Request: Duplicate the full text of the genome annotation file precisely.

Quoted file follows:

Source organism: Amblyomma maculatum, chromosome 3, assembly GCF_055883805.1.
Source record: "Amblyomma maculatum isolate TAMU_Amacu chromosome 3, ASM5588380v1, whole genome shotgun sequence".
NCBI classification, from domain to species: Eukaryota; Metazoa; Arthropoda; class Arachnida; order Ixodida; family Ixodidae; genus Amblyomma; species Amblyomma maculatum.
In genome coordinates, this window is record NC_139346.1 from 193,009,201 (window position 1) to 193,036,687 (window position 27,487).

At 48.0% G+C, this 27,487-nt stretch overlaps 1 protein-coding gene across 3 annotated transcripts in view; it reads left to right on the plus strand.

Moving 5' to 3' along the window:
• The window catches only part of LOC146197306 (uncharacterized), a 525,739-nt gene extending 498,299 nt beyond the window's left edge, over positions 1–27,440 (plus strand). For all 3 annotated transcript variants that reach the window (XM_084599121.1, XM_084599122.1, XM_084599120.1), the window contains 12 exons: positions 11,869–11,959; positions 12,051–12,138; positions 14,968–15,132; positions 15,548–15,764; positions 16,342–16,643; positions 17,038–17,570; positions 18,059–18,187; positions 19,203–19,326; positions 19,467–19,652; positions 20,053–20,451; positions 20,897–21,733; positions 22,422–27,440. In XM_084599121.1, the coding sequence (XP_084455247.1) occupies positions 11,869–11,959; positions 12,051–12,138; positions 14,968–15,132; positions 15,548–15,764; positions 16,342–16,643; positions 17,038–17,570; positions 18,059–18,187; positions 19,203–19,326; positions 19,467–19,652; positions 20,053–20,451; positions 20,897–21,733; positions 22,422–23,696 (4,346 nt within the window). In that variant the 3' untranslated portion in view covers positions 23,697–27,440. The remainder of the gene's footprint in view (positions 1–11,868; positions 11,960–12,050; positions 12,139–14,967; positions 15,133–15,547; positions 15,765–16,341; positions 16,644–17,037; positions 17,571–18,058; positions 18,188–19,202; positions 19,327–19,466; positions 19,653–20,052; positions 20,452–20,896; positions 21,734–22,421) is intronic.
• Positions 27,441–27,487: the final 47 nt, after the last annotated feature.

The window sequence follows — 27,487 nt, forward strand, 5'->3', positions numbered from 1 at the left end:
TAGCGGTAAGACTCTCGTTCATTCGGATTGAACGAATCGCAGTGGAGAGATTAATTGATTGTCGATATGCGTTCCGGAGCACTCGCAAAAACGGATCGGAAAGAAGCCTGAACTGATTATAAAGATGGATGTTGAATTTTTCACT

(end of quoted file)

Source organism: Amblyomma maculatum, chromosome 3, assembly GCF_055883805.1.
Source record: "Amblyomma maculatum isolate TAMU_Amacu chromosome 3, ASM5588380v1, whole genome shotgun sequence".
NCBI classification, from domain to species: Eukaryota; Metazoa; Arthropoda; class Arachnida; order Ixodida; family Ixodidae; genus Amblyomma; species Amblyomma maculatum.
In genome coordinates, this window is record NC_139346.1 from 193,009,201 (window position 1) to 193,036,687 (window position 27,487).

At 48.0% G+C, this 27,487-nt stretch overlaps 1 protein-coding gene across 3 annotated transcripts in view; it reads left to right on the plus strand.

Moving 5' to 3' along the window:
• The window catches only part of LOC146197306 (uncharacterized), a 525,739-nt gene extending 498,299 nt beyond the window's left edge, over positions 1–27,440 (plus strand). For all 3 annotated transcript variants that reach the window (XM_084599121.1, XM_084599122.1, XM_084599120.1), the window contains 12 exons: positions 11,869–11,959; positions 12,051–12,138; positions 14,968–15,132; positions 15,548–15,764; positions 16,342–16,643; positions 17,038–17,570; positions 18,059–18,187; positions 19,203–19,326; positions 19,467–19,652; positions 20,053–20,451; positions 20,897–21,733; positions 22,422–27,440. In XM_084599121.1, the coding sequence (XP_084455247.1) occupies positions 11,869–11,959; positions 12,051–12,138; positions 14,968–15,132; positions 15,548–15,764; positions 16,342–16,643; positions 17,038–17,570; positions 18,059–18,187; positions 19,203–19,326; positions 19,467–19,652; positions 20,053–20,451; positions 20,897–21,733; positions 22,422–23,696 (4,346 nt within the window). In that variant the 3' untranslated portion in view covers positions 23,697–27,440. The remainder of the gene's footprint in view (positions 1–11,868; positions 11,960–12,050; positions 12,139–14,967; positions 15,133–15,547; positions 15,765–16,341; positions 16,644–17,037; positions 17,571–18,058; positions 18,188–19,202; positions 19,327–19,466; positions 19,653–20,052; positions 20,452–20,896; positions 21,734–22,421) is intronic.
• Positions 27,441–27,487: the final 47 nt, after the last annotated feature.

The window sequence follows — 27,487 nt, forward strand, 5'->3', positions numbered from 1 at the left end:
TAGCGGTAAGACTCTCGTTCATTCGGATTGAACGAATCGCAGTGGAGAGATTAATTGATTGTCGATATGCGTTCCGGAGCACTCGCAAAAACGGATCGGAAAGAAGCCTGAACTGATTATAAAGATGGATGTTGAATTTTTCACT